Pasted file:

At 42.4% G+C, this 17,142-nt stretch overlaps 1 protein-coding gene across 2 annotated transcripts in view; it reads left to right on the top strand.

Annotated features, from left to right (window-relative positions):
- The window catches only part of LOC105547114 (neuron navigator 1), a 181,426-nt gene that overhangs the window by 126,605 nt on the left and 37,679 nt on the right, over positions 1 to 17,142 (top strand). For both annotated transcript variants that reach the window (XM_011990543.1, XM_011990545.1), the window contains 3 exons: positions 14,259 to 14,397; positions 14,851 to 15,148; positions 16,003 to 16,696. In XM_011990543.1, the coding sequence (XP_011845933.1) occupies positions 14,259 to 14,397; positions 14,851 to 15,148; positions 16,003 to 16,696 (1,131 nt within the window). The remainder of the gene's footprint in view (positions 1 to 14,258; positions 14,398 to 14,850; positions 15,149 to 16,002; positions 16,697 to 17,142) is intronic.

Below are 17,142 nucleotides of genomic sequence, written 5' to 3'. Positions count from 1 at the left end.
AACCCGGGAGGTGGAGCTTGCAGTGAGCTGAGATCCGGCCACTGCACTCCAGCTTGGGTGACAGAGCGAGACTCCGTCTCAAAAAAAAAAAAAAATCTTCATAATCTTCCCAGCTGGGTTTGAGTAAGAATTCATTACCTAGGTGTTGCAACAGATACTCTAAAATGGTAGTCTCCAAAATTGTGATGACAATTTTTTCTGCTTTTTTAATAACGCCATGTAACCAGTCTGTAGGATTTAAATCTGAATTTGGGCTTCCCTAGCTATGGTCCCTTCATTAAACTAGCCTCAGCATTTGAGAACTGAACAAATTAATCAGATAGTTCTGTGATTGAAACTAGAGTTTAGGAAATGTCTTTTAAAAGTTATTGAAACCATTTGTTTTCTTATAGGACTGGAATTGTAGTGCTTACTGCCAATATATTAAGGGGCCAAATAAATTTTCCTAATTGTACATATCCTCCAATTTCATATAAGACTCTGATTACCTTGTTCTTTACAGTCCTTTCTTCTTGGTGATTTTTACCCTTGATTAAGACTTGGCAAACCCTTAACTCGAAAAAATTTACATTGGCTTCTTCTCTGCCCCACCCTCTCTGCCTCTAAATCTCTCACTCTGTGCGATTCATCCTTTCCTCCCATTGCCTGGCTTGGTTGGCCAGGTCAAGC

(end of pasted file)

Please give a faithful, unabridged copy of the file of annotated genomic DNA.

At 42.4% G+C, this 17,142-nt stretch overlaps 1 protein-coding gene across 2 annotated transcripts in view; it reads left to right on the top strand.

Annotated features, from left to right (window-relative positions):
- The window catches only part of LOC105547114 (neuron navigator 1), a 181,426-nt gene that overhangs the window by 126,605 nt on the left and 37,679 nt on the right, over positions 1 to 17,142 (top strand). For both annotated transcript variants that reach the window (XM_011990543.1, XM_011990545.1), the window contains 3 exons: positions 14,259 to 14,397; positions 14,851 to 15,148; positions 16,003 to 16,696. In XM_011990543.1, the coding sequence (XP_011845933.1) occupies positions 14,259 to 14,397; positions 14,851 to 15,148; positions 16,003 to 16,696 (1,131 nt within the window). The remainder of the gene's footprint in view (positions 1 to 14,258; positions 14,398 to 14,850; positions 15,149 to 16,002; positions 16,697 to 17,142) is intronic.

Below are 17,142 nucleotides of genomic sequence, written 5' to 3'. Positions count from 1 at the left end.
AACCCGGGAGGTGGAGCTTGCAGTGAGCTGAGATCCGGCCACTGCACTCCAGCTTGGGTGACAGAGCGAGACTCCGTCTCAAAAAAAAAAAAAAATCTTCATAATCTTCCCAGCTGGGTTTGAGTAAGAATTCATTACCTAGGTGTTGCAACAGATACTCTAAAATGGTAGTCTCCAAAATTGTGATGACAATTTTTTCTGCTTTTTTAATAACGCCATGTAACCAGTCTGTAGGATTTAAATCTGAATTTGGGCTTCCCTAGCTATGGTCCCTTCATTAAACTAGCCTCAGCATTTGAGAACTGAACAAATTAATCAGATAGTTCTGTGATTGAAACTAGAGTTTAGGAAATGTCTTTTAAAAGTTATTGAAACCATTTGTTTTCTTATAGGACTGGAATTGTAGTGCTTACTGCCAATATATTAAGGGGCCAAATAAATTTTCCTAATTGTACATATCCTCCAATTTCATATAAGACTCTGATTACCTTGTTCTTTACAGTCCTTTCTTCTTGGTGATTTTTACCCTTGATTAAGACTTGGCAAACCCTTAACTCGAAAAAATTTACATTGGCTTCTTCTCTGCCCCACCCTCTCTGCCTCTAAATCTCTCACTCTGTGCGATTCATCCTTTCCTCCCATTGCCTGGCTTGGTTGGCCAGGTCAAGC